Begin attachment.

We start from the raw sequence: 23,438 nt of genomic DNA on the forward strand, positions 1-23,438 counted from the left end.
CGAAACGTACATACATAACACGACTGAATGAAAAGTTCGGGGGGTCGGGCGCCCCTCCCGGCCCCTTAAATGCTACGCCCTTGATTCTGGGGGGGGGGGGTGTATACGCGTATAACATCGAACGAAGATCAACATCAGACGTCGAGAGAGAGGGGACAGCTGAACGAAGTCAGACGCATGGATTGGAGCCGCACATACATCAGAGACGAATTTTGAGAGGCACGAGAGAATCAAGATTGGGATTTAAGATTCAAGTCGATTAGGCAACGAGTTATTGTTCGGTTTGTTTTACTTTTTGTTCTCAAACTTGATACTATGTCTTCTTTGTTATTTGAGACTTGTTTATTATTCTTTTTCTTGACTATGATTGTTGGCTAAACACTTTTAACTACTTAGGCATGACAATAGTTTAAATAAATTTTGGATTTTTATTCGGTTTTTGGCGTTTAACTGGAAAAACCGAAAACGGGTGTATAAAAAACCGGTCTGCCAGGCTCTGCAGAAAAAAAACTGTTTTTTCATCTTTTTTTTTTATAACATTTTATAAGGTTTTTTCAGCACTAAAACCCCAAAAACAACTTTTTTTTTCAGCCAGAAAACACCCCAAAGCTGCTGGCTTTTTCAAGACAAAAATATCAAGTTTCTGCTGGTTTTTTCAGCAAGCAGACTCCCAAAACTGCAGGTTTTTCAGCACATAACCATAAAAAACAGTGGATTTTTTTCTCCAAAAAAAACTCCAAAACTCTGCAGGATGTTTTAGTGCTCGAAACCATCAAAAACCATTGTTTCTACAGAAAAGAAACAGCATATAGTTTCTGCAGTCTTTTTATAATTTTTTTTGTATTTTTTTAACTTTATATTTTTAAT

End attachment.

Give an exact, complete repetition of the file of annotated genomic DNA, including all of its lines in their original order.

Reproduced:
We start from the raw sequence: 23,438 nt of genomic DNA on the forward strand, positions 1-23,438 counted from the left end.
CGAAACGTACATACATAACACGACTGAATGAAAAGTTCGGGGGGTCGGGCGCCCCTCCCGGCCCCTTAAATGCTACGCCCTTGATTCTGGGGGGGGGGGGTGTATACGCGTATAACATCGAACGAAGATCAACATCAGACGTCGAGAGAGAGGGGACAGCTGAACGAAGTCAGACGCATGGATTGGAGCCGCACATACATCAGAGACGAATTTTGAGAGGCACGAGAGAATCAAGATTGGGATTTAAGATTCAAGTCGATTAGGCAACGAGTTATTGTTCGGTTTGTTTTACTTTTTGTTCTCAAACTTGATACTATGTCTTCTTTGTTATTTGAGACTTGTTTATTATTCTTTTTCTTGACTATGATTGTTGGCTAAACACTTTTAACTACTTAGGCATGACAATAGTTTAAATAAATTTTGGATTTTTATTCGGTTTTTGGCGTTTAACTGGAAAAACCGAAAACGGGTGTATAAAAAACCGGTCTGCCAGGCTCTGCAGAAAAAAAACTGTTTTTTCATCTTTTTTTTTTATAACATTTTATAAGGTTTTTTCAGCACTAAAACCCCAAAAACAACTTTTTTTTTCAGCCAGAAAACACCCCAAAGCTGCTGGCTTTTTCAAGACAAAAATATCAAGTTTCTGCTGGTTTTTTCAGCAAGCAGACTCCCAAAACTGCAGGTTTTTCAGCACATAACCATAAAAAACAGTGGATTTTTTTCTCCAAAAAAAACTCCAAAACTCTGCAGGATGTTTTAGTGCTCGAAACCATCAAAAACCATTGTTTCTACAGAAAAGAAACAGCATATAGTTTCTGCAGTCTTTTTATAATTTTTTTTGTATTTTTTTAACTTTATATTTTTAAT